Friday, May 1, 2015

Comic review: S.H.I.E.L.D. #5

Marvel had no idea what a success they would have in Phil Coulson, a throwaway character in Iron Man who kept coming back, to the point that he was brought into the comics and is leading a TV series. This series combines those two, bringing Phil and some of his team members into the comic universe and taking on SHIELD missions, interacting with characters in the main Marvel universe that they never could on the show due to rights or actor availability, and so far, it has been a fun ride with these characters.

The guest appearance in this issue is Scarlet Witch, obviously in an attempt to connect to Age of Ultron, but plot-wise because someone is trying to kill sorcerers. Despite being one herself, she's not brought in as bait, but as backup to help in this investigation, which has connections to their adventures from the third issue.

Up to now, SHIELD has been mostly episodic, with occasional reference to other issues. Here, the connection to issue #3 makes sense given that both are closely related to magic and magic users. As it goes, however, it also pulls in the first issue, creating a story arc linking multiple missions together into one longer story. While I prefer the purely standalone issues, this doesn't lean too heavily on that. Given the ending, however, it is being set up for a direct continuation, and how well it works overall will be up to the execution of the next issue.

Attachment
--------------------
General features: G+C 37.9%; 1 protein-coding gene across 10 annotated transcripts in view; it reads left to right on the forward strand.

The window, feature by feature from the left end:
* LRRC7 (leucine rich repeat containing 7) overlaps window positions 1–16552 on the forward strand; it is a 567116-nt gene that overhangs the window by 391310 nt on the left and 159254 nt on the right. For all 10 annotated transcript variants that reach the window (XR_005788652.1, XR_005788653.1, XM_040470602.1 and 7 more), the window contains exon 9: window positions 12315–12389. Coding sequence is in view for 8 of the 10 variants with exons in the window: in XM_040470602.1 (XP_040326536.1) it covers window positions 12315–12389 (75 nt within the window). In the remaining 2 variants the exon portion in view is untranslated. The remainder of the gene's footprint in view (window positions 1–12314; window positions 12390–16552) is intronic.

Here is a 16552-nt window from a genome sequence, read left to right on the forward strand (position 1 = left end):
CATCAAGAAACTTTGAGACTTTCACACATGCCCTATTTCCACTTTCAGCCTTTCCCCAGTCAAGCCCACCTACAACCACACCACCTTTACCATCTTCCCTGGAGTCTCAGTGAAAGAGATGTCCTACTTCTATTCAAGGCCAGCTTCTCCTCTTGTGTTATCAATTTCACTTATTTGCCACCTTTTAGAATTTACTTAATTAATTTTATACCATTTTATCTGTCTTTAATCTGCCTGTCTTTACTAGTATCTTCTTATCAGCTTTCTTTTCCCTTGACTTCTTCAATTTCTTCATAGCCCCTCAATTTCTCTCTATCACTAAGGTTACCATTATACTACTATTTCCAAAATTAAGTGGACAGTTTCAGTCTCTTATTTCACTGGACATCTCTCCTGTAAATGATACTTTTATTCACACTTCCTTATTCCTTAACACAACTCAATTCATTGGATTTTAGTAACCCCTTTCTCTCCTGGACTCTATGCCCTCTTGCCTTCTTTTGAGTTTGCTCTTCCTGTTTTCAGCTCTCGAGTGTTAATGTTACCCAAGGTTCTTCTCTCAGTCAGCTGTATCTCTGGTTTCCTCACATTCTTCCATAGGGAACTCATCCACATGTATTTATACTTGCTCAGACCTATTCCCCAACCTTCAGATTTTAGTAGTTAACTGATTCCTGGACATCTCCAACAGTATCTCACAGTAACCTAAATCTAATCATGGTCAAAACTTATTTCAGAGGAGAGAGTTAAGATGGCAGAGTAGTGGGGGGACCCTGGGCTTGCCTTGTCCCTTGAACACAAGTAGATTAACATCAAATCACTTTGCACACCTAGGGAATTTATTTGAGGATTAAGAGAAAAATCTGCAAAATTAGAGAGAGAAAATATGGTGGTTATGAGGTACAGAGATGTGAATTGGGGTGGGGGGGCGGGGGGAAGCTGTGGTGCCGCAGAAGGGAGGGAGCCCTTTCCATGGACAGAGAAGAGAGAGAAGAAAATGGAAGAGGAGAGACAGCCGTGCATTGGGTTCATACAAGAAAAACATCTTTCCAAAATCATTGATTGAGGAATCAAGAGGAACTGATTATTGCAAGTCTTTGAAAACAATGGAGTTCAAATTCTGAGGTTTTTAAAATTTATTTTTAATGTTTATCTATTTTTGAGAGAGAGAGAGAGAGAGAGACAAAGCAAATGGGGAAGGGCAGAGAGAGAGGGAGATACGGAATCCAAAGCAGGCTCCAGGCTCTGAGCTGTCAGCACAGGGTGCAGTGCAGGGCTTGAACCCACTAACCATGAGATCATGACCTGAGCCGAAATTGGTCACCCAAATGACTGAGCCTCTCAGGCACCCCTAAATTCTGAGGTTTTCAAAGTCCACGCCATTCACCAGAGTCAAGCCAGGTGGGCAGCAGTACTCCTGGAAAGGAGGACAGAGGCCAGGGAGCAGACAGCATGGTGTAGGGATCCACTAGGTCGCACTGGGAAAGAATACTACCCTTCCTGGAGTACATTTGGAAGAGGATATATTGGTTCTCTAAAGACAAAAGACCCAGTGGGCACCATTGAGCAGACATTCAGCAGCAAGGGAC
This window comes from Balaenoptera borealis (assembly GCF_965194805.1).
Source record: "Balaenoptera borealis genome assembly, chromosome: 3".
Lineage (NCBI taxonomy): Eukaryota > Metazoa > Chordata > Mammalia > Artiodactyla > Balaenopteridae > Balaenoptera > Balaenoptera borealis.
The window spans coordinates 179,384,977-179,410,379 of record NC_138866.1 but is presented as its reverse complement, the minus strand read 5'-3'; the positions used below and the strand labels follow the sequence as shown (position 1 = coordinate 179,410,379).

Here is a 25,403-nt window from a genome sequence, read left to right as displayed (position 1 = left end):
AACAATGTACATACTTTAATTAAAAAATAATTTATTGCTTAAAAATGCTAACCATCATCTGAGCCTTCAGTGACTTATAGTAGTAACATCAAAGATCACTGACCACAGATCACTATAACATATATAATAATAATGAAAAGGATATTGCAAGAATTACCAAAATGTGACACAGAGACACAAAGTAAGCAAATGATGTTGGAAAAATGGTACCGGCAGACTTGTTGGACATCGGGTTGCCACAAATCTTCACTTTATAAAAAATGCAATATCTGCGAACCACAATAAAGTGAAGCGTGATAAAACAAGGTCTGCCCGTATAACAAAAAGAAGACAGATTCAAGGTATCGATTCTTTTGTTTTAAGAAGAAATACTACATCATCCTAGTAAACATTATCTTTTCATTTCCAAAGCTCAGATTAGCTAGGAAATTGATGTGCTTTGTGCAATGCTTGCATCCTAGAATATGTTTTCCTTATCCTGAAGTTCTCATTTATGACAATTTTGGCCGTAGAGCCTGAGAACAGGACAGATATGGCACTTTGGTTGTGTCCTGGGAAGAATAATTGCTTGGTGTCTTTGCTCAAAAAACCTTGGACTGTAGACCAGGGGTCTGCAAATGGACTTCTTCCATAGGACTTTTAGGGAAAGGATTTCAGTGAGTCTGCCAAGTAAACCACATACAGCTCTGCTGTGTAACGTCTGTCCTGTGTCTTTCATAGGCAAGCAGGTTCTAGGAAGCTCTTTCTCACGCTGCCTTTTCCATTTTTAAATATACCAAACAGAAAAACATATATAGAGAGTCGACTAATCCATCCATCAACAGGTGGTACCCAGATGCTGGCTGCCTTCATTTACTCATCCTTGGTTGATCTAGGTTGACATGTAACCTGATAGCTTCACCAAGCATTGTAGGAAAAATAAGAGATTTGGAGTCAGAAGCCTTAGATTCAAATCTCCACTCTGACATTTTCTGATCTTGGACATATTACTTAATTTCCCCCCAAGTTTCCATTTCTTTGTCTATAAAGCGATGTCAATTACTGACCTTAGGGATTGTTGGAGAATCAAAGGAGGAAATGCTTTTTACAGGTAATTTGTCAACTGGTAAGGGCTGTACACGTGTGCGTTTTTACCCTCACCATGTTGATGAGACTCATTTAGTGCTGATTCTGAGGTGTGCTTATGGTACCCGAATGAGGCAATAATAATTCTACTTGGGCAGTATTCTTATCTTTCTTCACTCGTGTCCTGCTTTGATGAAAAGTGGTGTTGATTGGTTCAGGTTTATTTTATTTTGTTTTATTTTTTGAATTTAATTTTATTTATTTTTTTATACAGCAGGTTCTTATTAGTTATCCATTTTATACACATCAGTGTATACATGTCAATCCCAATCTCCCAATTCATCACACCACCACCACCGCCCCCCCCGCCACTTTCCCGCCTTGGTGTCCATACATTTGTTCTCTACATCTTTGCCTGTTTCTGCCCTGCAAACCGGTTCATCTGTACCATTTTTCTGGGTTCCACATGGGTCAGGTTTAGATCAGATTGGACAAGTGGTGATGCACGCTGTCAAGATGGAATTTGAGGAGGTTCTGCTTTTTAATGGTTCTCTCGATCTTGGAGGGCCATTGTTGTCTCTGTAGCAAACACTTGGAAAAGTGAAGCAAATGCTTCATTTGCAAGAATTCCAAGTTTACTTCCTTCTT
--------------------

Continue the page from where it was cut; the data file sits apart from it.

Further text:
For fans of the TV series, this is the closest the comic has been so far. The main reason is that almost all of the regulars from the first season are here. The exceptions are Ward, likely left out because of shaky loyalties, and Skye, due to being an already existing comics character that would not fit in well. Coulson, May, Fitz, and Simmons are all present, and May and Fitz play more pivotal roles, making up for barely having been in this series so far. Now that we've had some time with them, they feel like the characters we know from the show. There is some odd characterization, but that is due to the overarching plot, so they should feel familiar to anyone who knows the TV series.

This issue has my favorite art in the series, with Mike Choi hitting a balance between being recognizable as the actors but not slavish to that appearance (see also Rebekah Isaacs with the Buffyverse comics). The only character I have issue with is Coulson, and I have trouble putting my finger on exactly why. However, since his role in this issue is not as central, it is a flaw I can look past.

Overall, I've really liked this series, and this issue keeps that up. It feels a little strange having this lead into an arc, but it's been done well so far, and this stands pretty well as a single issue.

No comments:

Post a Comment